It may sound crass to say that Bestie’s ill-fated friend and fellow Belfast child Alex Higgins went to pot years ago, but, as with George, the Hurricane’s legacy can’t ignore the tragic reality. Which is that as much as he made snooker what it was, in doing so he destroyed himself, both burning out and fading away all too harrowingly.
Snooker’s most tortured and controversial genius was a larger-than-life character, the (pre-Jimmy White) people’s champion. A working-class hero who became the headline act in a sport that went from black-and-white anonymity to primetime showbiz, despite struggling to rid itself of smoky backroom connotations: not surprising considering he was puffing his cheeks off and necking double-vodkas during games like decorum and sobriety were dirty concepts.
By the spring of 1982 I was nine and sports-obsessed, “snooker-loopy” included. I clearly remember Higgins winning and tearfully beckoning his then-wife and baby girl into the Crucible arena after beating Ray Reardon to clinch his second World Championship, a decade after his first. But it was mostly all downhill from there — though his 9-8 Irish Masters final trumping of a young Stephen Hendry in 1989 briefly rolled back the years — with the twitching, snorting and snarling becoming more pronounced in proportion to his hedonistic, rock ’n’ roll lifestyle.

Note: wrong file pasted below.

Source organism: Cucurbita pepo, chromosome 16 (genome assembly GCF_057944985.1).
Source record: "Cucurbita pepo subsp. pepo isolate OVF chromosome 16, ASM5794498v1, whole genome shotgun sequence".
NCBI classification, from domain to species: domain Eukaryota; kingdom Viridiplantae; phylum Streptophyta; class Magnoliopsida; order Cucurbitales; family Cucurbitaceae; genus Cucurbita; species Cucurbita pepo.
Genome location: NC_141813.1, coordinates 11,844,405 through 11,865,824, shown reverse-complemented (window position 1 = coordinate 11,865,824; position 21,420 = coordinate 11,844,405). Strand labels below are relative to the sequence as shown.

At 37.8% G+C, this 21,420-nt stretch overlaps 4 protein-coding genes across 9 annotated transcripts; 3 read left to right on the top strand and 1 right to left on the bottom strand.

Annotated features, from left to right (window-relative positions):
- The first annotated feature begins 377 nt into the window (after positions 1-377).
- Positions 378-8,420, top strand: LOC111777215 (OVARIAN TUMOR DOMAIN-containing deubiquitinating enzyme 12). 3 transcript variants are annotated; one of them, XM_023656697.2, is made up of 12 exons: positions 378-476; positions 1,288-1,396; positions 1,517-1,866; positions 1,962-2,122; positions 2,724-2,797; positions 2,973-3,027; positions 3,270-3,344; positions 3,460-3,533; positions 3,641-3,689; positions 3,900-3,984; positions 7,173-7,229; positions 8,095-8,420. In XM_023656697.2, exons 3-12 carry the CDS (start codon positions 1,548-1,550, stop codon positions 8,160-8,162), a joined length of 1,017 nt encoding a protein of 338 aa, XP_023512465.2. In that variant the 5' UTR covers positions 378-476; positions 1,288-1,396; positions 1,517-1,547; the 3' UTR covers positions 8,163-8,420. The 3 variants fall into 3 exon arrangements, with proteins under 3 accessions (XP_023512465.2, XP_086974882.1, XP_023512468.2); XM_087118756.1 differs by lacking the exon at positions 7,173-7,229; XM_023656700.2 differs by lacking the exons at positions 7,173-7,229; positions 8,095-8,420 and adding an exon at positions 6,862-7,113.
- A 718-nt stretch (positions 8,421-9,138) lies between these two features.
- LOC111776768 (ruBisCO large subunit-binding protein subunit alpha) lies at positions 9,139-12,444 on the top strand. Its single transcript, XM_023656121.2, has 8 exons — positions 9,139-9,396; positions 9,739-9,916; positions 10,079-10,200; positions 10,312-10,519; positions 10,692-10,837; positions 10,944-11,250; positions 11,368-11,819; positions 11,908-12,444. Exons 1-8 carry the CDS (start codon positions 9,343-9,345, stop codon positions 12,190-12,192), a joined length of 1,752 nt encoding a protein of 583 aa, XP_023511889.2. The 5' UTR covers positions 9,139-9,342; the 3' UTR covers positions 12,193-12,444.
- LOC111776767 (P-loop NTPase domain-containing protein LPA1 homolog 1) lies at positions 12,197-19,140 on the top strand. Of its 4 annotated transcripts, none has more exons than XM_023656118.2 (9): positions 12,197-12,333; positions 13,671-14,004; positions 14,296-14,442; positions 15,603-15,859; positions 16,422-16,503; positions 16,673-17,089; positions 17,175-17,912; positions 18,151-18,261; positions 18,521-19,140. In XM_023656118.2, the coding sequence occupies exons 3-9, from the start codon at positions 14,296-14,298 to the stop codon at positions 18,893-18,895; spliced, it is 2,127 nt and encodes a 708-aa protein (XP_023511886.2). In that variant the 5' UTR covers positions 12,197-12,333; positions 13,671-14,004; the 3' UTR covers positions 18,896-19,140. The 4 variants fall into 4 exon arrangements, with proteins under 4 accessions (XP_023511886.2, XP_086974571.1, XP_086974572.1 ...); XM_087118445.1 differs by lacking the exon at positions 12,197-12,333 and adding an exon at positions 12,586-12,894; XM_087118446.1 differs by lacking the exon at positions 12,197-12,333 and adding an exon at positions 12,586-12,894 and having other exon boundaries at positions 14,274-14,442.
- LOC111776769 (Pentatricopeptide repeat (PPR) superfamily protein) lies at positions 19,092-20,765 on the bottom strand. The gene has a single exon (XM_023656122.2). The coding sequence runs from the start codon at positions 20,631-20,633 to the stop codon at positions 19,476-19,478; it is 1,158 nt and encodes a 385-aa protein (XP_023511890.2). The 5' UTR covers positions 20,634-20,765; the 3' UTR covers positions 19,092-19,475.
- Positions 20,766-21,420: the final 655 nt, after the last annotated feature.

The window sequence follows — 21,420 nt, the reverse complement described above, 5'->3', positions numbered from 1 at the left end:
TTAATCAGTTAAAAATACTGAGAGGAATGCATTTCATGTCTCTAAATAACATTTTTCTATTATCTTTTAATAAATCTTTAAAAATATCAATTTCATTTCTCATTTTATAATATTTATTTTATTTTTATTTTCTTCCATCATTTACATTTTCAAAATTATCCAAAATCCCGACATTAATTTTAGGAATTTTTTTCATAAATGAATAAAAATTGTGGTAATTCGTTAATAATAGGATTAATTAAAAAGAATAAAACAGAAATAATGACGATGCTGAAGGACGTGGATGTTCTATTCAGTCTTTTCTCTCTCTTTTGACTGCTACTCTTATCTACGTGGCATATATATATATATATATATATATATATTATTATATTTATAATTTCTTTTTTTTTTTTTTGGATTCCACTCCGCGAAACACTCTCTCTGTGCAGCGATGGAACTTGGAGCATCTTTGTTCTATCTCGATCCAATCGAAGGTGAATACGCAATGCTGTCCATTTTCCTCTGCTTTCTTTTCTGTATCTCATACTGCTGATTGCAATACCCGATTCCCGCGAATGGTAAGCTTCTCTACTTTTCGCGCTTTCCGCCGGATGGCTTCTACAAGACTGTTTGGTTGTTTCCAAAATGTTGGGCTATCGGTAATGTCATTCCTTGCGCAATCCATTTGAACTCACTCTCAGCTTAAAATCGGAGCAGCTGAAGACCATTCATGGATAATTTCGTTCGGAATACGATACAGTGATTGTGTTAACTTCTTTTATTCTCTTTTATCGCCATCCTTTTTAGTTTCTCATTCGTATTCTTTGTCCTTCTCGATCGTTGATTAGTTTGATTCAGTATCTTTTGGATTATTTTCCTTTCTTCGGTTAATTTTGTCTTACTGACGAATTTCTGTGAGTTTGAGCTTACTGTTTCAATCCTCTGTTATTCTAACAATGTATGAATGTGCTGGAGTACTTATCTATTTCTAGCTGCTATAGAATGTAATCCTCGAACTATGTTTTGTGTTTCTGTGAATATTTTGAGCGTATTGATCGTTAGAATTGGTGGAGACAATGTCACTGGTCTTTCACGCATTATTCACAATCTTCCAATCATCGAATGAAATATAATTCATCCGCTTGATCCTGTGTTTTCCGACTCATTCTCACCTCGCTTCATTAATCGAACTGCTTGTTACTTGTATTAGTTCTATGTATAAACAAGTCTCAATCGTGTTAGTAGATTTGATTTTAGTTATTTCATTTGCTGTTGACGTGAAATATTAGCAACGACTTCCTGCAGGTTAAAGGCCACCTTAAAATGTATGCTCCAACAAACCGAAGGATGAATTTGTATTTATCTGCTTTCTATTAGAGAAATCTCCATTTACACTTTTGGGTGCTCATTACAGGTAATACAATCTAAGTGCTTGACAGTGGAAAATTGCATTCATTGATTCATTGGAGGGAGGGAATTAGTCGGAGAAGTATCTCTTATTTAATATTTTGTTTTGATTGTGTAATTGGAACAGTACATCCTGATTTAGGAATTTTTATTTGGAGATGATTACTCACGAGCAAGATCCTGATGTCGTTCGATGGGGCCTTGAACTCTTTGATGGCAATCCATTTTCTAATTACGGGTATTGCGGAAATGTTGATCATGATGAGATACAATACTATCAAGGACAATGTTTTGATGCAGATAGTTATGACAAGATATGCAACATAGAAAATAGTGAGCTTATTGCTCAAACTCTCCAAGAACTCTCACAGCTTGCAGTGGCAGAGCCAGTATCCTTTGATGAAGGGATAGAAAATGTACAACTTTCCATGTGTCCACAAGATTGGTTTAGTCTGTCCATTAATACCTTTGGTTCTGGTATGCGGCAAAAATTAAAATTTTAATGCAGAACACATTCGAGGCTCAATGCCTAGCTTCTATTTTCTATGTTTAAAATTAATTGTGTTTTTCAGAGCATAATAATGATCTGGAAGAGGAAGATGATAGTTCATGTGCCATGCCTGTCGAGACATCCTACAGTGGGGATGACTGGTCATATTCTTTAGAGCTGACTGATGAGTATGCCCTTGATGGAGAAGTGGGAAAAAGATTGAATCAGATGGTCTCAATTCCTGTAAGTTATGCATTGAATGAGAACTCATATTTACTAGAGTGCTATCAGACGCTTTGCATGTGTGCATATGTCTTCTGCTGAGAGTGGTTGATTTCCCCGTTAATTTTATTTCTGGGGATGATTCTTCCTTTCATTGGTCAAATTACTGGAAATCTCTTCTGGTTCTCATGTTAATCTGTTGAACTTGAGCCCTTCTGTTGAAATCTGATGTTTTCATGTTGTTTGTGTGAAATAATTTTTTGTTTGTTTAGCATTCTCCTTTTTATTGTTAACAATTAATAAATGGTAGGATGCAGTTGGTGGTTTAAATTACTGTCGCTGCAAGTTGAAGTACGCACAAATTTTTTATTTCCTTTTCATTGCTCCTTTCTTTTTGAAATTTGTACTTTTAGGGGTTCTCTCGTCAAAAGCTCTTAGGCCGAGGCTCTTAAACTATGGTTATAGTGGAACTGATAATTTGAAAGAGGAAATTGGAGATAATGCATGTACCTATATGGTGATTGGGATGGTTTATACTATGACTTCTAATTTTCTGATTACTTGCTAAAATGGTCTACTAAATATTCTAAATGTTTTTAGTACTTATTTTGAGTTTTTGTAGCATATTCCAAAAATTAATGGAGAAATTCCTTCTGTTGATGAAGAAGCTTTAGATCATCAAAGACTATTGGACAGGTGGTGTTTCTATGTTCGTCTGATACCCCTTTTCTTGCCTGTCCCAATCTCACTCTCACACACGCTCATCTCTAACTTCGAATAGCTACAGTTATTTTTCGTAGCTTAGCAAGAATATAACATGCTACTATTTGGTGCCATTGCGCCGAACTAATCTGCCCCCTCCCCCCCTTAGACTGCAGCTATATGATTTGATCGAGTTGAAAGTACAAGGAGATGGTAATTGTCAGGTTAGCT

Too complex and violently-inclined a character to be merely described as a lovable rogue, Higgins, whose parents were poor working-class protestants and predeceased him (possibly explaining some of his issues), was an out-and-out maverick who couldn’t be controlled by anyone, himself included.
Yet in his pomp he always looked the part, a fashion trendsetter as well as a stunning entertainer. “He was a metrosexual before metrosexuals were even invented,” his biographer Bill Borrows observed this week, recalling the person whom men wanted to be and women wanted to be with. Initially. “He had it all going on.” Indeed, Borrows said it was the deterioration in his appearance that distressed Higgins the most.
Mad, bad and dangerous to know (ask the forbearing Dennis Taylor or any number of referees/officials), his matches were unmissable. He took on audacious pots and shunned safety play, shimmying from balk end to black spot like a body-swerving ballbreaker on speed. Two world titles and a handful of major tournaments was a paltry return for someone so talented. And he knew it.
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